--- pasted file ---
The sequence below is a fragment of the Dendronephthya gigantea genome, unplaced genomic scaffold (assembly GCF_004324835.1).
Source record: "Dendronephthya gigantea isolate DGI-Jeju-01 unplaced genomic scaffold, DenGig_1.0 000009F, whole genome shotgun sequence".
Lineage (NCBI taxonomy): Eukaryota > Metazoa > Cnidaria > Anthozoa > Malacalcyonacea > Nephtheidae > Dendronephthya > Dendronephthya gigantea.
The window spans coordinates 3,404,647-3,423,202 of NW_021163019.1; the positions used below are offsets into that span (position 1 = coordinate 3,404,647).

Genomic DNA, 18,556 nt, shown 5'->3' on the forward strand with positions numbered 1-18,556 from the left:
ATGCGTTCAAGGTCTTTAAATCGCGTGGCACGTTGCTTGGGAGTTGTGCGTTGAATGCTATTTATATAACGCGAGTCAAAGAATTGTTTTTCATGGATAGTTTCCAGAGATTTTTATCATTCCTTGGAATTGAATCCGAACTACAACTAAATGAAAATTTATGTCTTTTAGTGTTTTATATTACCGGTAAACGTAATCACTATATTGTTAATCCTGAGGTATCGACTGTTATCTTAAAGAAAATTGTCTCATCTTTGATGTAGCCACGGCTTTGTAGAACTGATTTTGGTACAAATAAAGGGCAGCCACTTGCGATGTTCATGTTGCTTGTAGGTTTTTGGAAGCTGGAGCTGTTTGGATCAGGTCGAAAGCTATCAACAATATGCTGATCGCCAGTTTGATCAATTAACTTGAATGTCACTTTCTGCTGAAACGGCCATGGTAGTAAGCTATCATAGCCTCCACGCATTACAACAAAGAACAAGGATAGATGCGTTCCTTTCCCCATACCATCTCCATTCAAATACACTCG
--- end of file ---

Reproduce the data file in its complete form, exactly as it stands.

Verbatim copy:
The sequence below is a fragment of the Dendronephthya gigantea genome, unplaced genomic scaffold (assembly GCF_004324835.1).
Source record: "Dendronephthya gigantea isolate DGI-Jeju-01 unplaced genomic scaffold, DenGig_1.0 000009F, whole genome shotgun sequence".
Lineage (NCBI taxonomy): Eukaryota > Metazoa > Cnidaria > Anthozoa > Malacalcyonacea > Nephtheidae > Dendronephthya > Dendronephthya gigantea.
The window spans coordinates 3,404,647-3,423,202 of NW_021163019.1; the positions used below are offsets into that span (position 1 = coordinate 3,404,647).

Genomic DNA, 18,556 nt, shown 5'->3' on the forward strand with positions numbered 1-18,556 from the left:
ATGCGTTCAAGGTCTTTAAATCGCGTGGCACGTTGCTTGGGAGTTGTGCGTTGAATGCTATTTATATAACGCGAGTCAAAGAATTGTTTTTCATGGATAGTTTCCAGAGATTTTTATCATTCCTTGGAATTGAATCCGAACTACAACTAAATGAAAATTTATGTCTTTTAGTGTTTTATATTACCGGTAAACGTAATCACTATATTGTTAATCCTGAGGTATCGACTGTTATCTTAAAGAAAATTGTCTCATCTTTGATGTAGCCACGGCTTTGTAGAACTGATTTTGGTACAAATAAAGGGCAGCCACTTGCGATGTTCATGTTGCTTGTAGGTTTTTGGAAGCTGGAGCTGTTTGGATCAGGTCGAAAGCTATCAACAATATGCTGATCGCCAGTTTGATCAATTAACTTGAATGTCACTTTCTGCTGAAACGGCCATGGTAGTAAGCTATCATAGCCTCCACGCATTACAACAAAGAACAAGGATAGATGCGTTCCTTTCCCCATACCATCTCCATTCAAATACACTCG